Effects of repeated transport on Holstein calf post-transport behavior and feed intake

J Anim Sci. 2015 Feb;93(2):731-6. doi: 10.2527/jas.2014-7724.


Previous studies have determined that stress causes decreases in feed intake and efficiency in livestock, but the effect of repeated transport on these parameters has not been well studied. This study determined how repeated transport affected calf post-transport behavior, feed intake, ADG, and feed conversion. Thirty-six 4-mo-old Holstein steer calves were housed in groups of 6 with each group randomly assigned to either transport or control treatments. Each calf was assigned to an individual Calan gate feeder and feed intake was recorded daily. Transport calves were transported for 6 h in their groups in a 7.3 by 2.4 m gooseneck trailer divided into 3 compartments, at an average density of 0.87 m/calf, every 7 d for 5 consecutive weeks. After return to their home pens, behavior was recorded for transported calves at 5-min intervals for 1 h. Calf ADG and feed conversion were analyzed in a mixed model ANOVA, whereas feed intake was analyzed as a repeated measure in a mixed model ANOVA. Post-transport, calves followed a pattern of drinking, eating, and then lying down. The highest (82 ± 5% calves) and lowest (0 ± 5% calves) incidences of eating behavior occurred 10 and 60 min post-transport, respectively. Control calves had a higher feed intake than transported calves overall (7.29 ± 0.22 kg for control and 6.91 ± 0.21 kg for transport; = 0.01), for the feeding posttreatment (6.78 ± 0.27 kg for control and 6.01 ± 0.28 kg for transport; = 0.007), and the day after treatment (7.83 ± 0.23 kg for control and 7.08 ± 0.15 kg for transport; = 0.02). Feed intake for the feeding post-transport for transport calves significantly decreased after the second transport but increased with each successive transport ( < 0.0001). Overall, control calves had higher ADG than transported calves (1.34 ± 0.13 kg/d for control and 1.15 ± 0.12 kg/d for transport; = 0.006). No significant difference ( = 0.12) between treatments was detected for feed conversion. These results suggest that calves exposed to repeated transport may decrease feed intake compared to nontransported calves as an initial response to transport; however, overall feed conversion was not affected and these Holstein calves may have quickly acclimated to repeated transport.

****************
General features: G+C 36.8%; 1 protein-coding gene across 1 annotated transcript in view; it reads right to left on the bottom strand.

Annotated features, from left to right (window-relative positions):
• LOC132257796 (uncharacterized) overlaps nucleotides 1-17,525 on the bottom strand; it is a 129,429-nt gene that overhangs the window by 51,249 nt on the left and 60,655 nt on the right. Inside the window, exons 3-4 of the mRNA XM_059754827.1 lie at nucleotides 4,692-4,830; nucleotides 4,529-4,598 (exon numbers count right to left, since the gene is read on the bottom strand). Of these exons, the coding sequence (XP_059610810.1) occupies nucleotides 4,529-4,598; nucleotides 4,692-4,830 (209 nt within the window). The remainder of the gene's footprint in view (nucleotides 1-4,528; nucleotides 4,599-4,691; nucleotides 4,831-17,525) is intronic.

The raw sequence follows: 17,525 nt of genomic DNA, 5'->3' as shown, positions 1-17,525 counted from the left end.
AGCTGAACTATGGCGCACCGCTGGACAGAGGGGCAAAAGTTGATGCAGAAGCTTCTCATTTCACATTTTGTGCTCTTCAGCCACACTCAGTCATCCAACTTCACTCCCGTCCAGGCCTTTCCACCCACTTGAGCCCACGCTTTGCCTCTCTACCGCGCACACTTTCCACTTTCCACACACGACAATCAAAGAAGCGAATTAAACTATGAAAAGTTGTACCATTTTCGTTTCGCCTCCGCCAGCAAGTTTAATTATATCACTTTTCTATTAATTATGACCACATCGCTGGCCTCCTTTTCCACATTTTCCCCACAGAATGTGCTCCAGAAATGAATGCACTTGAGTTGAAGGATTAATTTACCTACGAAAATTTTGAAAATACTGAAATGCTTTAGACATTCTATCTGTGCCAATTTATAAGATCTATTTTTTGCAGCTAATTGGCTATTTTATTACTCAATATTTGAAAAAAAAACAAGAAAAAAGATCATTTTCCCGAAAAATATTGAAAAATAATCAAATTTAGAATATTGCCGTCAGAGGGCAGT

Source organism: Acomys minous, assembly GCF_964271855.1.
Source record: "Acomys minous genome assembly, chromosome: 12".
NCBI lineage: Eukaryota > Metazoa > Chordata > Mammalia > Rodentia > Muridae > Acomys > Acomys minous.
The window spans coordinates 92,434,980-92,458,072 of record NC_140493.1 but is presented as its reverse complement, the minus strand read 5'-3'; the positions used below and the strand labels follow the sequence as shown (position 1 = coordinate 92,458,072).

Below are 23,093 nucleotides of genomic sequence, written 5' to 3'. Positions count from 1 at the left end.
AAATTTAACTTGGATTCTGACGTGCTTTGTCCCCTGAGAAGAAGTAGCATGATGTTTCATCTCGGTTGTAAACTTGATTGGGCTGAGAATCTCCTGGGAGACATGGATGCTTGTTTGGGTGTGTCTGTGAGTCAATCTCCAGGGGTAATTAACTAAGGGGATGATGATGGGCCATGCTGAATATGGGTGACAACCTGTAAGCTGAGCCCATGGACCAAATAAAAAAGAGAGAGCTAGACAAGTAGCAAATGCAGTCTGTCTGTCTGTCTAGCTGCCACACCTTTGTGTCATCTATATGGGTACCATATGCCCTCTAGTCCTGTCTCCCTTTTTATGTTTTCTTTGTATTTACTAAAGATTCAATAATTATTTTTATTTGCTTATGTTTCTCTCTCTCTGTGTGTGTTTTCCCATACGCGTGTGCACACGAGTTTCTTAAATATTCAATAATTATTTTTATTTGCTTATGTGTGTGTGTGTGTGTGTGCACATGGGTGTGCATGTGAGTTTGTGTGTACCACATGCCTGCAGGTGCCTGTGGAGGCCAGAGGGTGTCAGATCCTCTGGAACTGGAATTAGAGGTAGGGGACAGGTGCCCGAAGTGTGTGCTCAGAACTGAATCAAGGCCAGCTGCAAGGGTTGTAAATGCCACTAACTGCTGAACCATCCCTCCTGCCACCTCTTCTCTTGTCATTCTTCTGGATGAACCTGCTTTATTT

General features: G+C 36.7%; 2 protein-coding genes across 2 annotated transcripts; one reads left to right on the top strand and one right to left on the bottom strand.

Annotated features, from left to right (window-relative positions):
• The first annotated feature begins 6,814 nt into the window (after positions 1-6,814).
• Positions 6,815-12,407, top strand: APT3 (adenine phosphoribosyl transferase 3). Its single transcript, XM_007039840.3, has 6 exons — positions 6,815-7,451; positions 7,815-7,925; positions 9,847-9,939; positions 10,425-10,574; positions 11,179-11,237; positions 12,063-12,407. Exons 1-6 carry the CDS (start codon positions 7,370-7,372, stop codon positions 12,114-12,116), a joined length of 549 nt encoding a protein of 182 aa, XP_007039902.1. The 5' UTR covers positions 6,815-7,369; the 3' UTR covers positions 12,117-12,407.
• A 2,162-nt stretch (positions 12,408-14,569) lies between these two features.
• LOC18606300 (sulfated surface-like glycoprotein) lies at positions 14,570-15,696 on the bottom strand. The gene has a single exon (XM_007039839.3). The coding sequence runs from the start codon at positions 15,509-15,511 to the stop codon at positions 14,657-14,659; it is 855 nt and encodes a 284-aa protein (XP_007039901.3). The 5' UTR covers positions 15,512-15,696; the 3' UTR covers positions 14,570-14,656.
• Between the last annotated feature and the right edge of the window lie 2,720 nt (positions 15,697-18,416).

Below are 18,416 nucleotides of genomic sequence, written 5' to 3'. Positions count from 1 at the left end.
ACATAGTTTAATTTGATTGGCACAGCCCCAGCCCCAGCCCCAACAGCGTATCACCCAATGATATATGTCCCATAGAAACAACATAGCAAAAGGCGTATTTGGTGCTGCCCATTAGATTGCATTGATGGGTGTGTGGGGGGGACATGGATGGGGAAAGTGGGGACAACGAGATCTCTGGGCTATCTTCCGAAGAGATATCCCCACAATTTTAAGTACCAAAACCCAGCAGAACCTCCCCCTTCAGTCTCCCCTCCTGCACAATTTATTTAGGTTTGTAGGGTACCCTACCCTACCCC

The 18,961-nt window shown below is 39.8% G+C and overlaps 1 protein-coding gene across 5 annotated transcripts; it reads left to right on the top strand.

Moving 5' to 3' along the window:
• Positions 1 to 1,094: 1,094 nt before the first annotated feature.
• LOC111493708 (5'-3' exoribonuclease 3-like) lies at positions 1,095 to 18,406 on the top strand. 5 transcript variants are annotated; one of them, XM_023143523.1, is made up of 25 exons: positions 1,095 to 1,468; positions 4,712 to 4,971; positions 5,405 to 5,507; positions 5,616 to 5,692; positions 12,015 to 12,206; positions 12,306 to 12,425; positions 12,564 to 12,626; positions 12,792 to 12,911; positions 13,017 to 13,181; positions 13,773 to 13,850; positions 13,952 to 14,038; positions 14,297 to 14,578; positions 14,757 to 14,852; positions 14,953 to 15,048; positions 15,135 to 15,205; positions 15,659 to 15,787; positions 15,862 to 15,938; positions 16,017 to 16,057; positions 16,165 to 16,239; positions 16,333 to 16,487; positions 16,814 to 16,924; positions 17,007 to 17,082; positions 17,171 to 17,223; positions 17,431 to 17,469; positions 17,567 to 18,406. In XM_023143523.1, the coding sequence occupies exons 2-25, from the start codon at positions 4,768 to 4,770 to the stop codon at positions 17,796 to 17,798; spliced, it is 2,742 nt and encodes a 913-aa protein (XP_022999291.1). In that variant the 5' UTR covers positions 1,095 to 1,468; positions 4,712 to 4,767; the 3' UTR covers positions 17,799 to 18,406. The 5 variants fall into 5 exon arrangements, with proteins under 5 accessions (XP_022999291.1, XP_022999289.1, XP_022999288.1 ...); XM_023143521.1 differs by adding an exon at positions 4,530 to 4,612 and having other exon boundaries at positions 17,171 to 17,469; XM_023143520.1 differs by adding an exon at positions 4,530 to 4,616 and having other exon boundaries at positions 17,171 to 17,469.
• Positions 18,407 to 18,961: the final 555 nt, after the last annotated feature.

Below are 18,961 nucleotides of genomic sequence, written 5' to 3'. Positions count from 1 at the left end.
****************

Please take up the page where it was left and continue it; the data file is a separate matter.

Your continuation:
Publication types

  • Comparative Study
  • Research Support, Non-U.S. Gov't

MeSH terms

  • Acclimatization / physiology
  • Animals
  • Behavior, Animal / physiology*
  • Cattle / physiology*
  • Cattle / psychology
  • Drinking / physiology*
  • Eating / physiology*
  • Feeding Behavior / physiology*
  • Housing, Animal
  • Male
  • Random Allocation
  • Stress, Psychological / psychology
  • Time Factors
  • Transportation*
  • Weight Gain / physiology